Teaching and learning during a pandemic is hard. Creating and sustaining community during a pandemic is hard. I chose a HyFlex design for my first-year writing class in place of my already flexible hybrid class structure in response to pandemic teaching and learning, but I worried a lot about maintaining contact with my students when our work was conducted asynchronously. I experienced how easy it was to become unmoored during our pandemic spring. I knew it would be even worse for my entering first-year students who had already struggled through a senior year devastated by the pandemic and did not have a pre-existing relationship with our institution. I scheduled in-person and virtual weekly meets to provide the just-in-time support I expected my students would want and need, but perhaps most important of all I created a weekly schedule of check-ins and reflections so I could get to know my students better, we could create a community together, and we could all help each other through these challenging times. The first year of college is difficult enough, especially if you are first generation as are many of my students, but mix in a pandemic and an education system in a constant state of flux then the risk of academic disengagement is high. I expect my students to check in three different ways each week and many students have reported they enjoy these interactions and feel they are beneficial to their connection to the class as well as their state of mind.
The academic check-in is pretty simple. Students complete a brief Google form that asks how they feel about the work that week and for details about their concern(s). I also ask students to note if they plan to attend a Weekly Meet and offer up the choices available for them. The responses to this form as well as my own drive-thrus of class work inform my instruction and support for the week. When I met in person with my classes I frequently conducted such check-ins via small group reports or exit slips and now I find this process essential to gauging student engagement with and understanding of our work.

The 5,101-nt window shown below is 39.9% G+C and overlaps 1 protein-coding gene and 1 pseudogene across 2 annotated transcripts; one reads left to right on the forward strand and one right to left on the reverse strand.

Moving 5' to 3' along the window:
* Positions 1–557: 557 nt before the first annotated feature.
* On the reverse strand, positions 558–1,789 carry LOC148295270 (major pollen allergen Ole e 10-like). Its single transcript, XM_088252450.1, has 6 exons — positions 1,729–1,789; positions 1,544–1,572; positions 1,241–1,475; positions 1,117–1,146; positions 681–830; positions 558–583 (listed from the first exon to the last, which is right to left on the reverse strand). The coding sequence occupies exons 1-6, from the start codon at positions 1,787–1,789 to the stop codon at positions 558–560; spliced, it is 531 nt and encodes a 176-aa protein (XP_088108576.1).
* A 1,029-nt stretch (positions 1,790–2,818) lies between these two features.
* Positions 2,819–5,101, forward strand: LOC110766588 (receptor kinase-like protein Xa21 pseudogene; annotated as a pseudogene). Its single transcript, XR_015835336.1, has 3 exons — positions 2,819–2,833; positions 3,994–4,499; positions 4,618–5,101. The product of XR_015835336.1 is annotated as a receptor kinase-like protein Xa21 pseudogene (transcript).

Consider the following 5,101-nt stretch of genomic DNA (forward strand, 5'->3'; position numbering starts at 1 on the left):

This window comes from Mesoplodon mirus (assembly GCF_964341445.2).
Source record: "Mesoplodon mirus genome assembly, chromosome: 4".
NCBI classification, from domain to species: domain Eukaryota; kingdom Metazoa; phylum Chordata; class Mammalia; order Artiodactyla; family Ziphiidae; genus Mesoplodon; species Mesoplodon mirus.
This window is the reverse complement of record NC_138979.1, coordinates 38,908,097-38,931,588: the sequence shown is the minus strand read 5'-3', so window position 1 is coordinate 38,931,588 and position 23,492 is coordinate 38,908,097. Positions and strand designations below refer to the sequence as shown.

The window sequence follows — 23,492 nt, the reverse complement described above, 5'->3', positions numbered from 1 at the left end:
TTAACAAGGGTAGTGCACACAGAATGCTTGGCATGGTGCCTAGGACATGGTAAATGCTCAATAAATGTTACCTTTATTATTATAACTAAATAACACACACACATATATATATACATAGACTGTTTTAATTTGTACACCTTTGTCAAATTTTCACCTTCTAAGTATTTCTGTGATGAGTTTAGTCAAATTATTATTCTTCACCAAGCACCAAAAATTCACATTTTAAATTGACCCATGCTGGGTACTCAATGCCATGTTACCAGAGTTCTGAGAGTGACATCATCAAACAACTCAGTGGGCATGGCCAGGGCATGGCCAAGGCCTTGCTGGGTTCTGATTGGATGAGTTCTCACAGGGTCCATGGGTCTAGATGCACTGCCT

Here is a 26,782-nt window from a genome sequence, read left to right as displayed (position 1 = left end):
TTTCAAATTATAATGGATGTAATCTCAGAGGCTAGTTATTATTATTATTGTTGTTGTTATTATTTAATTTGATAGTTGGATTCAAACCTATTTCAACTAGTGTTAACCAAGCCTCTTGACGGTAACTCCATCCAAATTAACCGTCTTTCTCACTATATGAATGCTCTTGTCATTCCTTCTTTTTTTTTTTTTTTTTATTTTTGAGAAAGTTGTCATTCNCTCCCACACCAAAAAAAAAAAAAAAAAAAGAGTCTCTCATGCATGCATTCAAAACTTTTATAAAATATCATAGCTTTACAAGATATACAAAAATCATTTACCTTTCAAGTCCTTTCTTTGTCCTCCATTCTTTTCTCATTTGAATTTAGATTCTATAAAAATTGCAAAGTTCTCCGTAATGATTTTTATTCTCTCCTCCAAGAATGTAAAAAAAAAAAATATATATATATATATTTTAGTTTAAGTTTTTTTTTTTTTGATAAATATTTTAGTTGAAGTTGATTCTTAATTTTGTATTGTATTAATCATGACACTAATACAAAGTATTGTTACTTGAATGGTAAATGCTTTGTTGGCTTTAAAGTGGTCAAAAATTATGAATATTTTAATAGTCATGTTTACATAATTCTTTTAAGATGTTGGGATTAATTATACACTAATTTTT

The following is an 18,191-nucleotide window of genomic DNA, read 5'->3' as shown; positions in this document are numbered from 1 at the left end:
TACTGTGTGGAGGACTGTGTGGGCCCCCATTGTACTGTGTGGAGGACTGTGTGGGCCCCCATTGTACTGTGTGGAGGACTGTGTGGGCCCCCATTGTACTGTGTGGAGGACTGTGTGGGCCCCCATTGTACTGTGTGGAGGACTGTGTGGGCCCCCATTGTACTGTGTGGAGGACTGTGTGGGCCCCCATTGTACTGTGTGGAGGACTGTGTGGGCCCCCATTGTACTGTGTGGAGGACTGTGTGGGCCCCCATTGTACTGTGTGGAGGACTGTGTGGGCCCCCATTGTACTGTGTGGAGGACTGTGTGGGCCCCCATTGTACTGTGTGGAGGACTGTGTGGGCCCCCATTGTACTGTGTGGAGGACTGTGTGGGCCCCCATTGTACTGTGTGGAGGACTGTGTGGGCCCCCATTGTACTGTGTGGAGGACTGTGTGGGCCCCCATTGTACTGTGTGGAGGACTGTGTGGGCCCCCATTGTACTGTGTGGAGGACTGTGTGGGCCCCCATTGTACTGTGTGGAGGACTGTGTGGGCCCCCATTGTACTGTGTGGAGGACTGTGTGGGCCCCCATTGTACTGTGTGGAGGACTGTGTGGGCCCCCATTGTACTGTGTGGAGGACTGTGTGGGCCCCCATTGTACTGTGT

I believe most good writing instructors get to know their students pretty well. Probably because so much of writing touches the personal, but also because so much of good writing instruction involves individual and small group interaction. Ever since I began my conference grading journey, which meant conferencing with students three or four times a semester in addition to casual conversations before, during, and after class, I have developed even stronger bonds with my students. I also knew, thanks to my work with the Morehead Writing Project’s Online Summer Institute, that I had a solution to address the loss of these in-person contacts. I created a Community Check-in space in each Blackboard shell for my fall classes using the Blog tool. Students are expected to check in each week and share how they are doing and what they are doing to cope. This process has taught me so much about my students and their lives (both as students and humans) that I may never let this practice go. Another valuable, and unexpected, benefit is that students also discover that they are not alone in their struggles and we all share our solutions and strategies. We are connecting as humans even if we are never in the same physical space at the same time and that is a tremendous benefit during these trying times.
As part of my #ungrading journey, also inspired by the Morehead Writing Project’s Online Summer Institute, I decided to require weekly reflections from my students where they read over their work for the week and reflect on what they learned as well as their journey as a writer then self-assess their work and set goals. I love how this weekly process has encouraged my students to think more deeply about their responsibility for the work of the class as well as their own growth as writers and thinkers. Gaining this glimpse into their thinking and habits has been a tremendous help for me as a teacher because I can see which lessons and activities resonate and challenge as well as where and how my students struggle. Although I offer students a Direct Line (using the Journal tool in Blackboard) for private conversations and an Information Booth for questions about assignment and activity details, the Unit Reflections (where these weekly reflections take place) have provided an additional space for conversations about student work. As we near the end of our first unit (grade conferences begin next week!), I also think that these weekly reflections and conversations will make our grade conversations deeper and more meaningful than those I experienced in previous semesters.
In addition to the human and educational benefits I describe above, these check-ins help me keep a finger on the pulse of my classes that can be missing in online asynchronous work. Even more important they bring joy into my pandemic teaching life that can be lost when asynchronous online teaching feels like nagging, record keeping, and general drudgery. These check-ins bring the humanity back into my teaching as my students make me laugh and cry (usually in a good way) as we mark the milestones on our journey together. How are you engaging with your students as humans?